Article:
Hexavalent chromium. The term sounds high-tech and slightly ominous to those unfamiliar with it -- and apparently few people are familiar with it. Hexavelent chromium is currently piquing online readers' curiosity.
The highly publicized specter of potentially toxic water can do that.
So here are some basics.... Hexavelent chromium is, quite obviously, a form of the element chromium. The heavy metal is more commonly called chromium 6 and it's used in the production of stainless steel, pigments and protective coatings.
Here's related chromium-6 information from the Center for Disease Control and Prevention's occupational-health overview. It states: "[The National Institute for Occupational Safety and Health] considers all Cr(VI) [hexavalent chromium] compounds to be potential occupational carcinogens. An increased risk of lung cancer has been demonstrated in workers exposed to Cr(VI) compounds. Other adverse health effects associated with Cr(VI) exposure include dermal irritation, skin ulceration, allergic contact dermatitis, occupational asthma, nasal irritation and ulceration, perforated nasal septa, rhinitis, nosebleed, respiratory irritation, nasal cancer, sinus cancer, eye irritation and damage, perforated eardrums, kidney damage, liver damage, pulmonary congestion and edema, epigastric pain, and erosion and discoloration of the teeth."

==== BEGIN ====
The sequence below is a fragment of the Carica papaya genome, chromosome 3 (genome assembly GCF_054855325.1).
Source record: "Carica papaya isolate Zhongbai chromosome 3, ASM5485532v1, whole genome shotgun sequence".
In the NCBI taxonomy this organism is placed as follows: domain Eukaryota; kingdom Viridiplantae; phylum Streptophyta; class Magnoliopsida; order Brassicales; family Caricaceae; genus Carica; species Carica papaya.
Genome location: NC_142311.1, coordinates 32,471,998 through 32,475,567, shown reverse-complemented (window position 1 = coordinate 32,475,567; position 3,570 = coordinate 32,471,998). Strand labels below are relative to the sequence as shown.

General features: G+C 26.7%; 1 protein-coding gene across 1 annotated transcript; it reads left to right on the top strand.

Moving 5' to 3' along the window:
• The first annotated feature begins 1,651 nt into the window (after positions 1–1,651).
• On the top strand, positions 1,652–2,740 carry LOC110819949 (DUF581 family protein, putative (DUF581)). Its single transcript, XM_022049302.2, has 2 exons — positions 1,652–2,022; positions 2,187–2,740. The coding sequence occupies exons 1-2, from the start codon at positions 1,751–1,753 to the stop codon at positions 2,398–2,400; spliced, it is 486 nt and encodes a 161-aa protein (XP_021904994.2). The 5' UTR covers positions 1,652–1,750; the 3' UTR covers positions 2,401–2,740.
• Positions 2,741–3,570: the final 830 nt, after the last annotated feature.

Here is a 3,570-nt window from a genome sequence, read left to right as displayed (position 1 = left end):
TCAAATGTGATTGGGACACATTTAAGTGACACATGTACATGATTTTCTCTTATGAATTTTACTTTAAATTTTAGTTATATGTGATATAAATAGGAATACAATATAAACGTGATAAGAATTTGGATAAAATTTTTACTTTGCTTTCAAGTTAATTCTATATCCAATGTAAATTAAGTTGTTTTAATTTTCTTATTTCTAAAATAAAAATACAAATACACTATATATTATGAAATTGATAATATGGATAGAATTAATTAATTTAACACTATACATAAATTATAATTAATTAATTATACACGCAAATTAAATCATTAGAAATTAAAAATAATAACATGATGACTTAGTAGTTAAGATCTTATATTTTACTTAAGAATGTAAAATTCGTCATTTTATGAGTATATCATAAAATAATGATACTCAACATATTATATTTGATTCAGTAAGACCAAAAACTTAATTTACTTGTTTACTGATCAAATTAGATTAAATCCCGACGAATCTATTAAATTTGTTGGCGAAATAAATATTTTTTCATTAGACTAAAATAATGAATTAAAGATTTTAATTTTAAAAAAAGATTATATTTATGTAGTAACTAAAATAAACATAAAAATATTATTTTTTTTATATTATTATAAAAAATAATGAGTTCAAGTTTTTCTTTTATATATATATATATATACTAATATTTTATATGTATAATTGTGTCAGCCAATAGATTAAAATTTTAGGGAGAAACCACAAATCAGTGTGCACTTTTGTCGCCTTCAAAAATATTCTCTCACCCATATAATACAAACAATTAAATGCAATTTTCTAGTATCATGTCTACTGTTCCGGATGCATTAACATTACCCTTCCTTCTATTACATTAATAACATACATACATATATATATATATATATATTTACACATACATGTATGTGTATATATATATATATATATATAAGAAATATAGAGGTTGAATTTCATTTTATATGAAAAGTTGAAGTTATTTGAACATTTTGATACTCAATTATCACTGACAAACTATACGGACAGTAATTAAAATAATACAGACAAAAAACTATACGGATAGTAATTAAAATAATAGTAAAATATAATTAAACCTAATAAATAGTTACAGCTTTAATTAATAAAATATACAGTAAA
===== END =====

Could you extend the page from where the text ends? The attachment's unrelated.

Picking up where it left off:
Here's a more comprehensible chromium-6 fact sheet from California's Office of Environmental Health Hazard Assessment, complete with an explanation of the difference between chromium 6 and chromium 3. Even if you didn't ace high school chemistry, give it a shot.